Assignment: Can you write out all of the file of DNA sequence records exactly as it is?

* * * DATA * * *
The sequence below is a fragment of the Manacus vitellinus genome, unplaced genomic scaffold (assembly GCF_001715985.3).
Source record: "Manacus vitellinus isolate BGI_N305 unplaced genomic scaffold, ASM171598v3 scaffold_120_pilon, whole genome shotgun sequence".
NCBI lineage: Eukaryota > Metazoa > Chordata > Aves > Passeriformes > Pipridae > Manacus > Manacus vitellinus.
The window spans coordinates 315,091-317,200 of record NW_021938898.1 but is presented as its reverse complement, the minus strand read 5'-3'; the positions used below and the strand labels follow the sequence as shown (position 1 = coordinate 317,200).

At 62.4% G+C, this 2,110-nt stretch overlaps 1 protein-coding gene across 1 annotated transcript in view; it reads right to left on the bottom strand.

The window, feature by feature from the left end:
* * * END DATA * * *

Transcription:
The sequence below is a fragment of the Manacus vitellinus genome, unplaced genomic scaffold (assembly GCF_001715985.3).
Source record: "Manacus vitellinus isolate BGI_N305 unplaced genomic scaffold, ASM171598v3 scaffold_120_pilon, whole genome shotgun sequence".
NCBI lineage: Eukaryota > Metazoa > Chordata > Aves > Passeriformes > Pipridae > Manacus > Manacus vitellinus.
The window spans coordinates 315,091-317,200 of record NW_021938898.1 but is presented as its reverse complement, the minus strand read 5'-3'; the positions used below and the strand labels follow the sequence as shown (position 1 = coordinate 317,200).

At 62.4% G+C, this 2,110-nt stretch overlaps 1 protein-coding gene across 1 annotated transcript in view; it reads right to left on the bottom strand.

The window, feature by feature from the left end: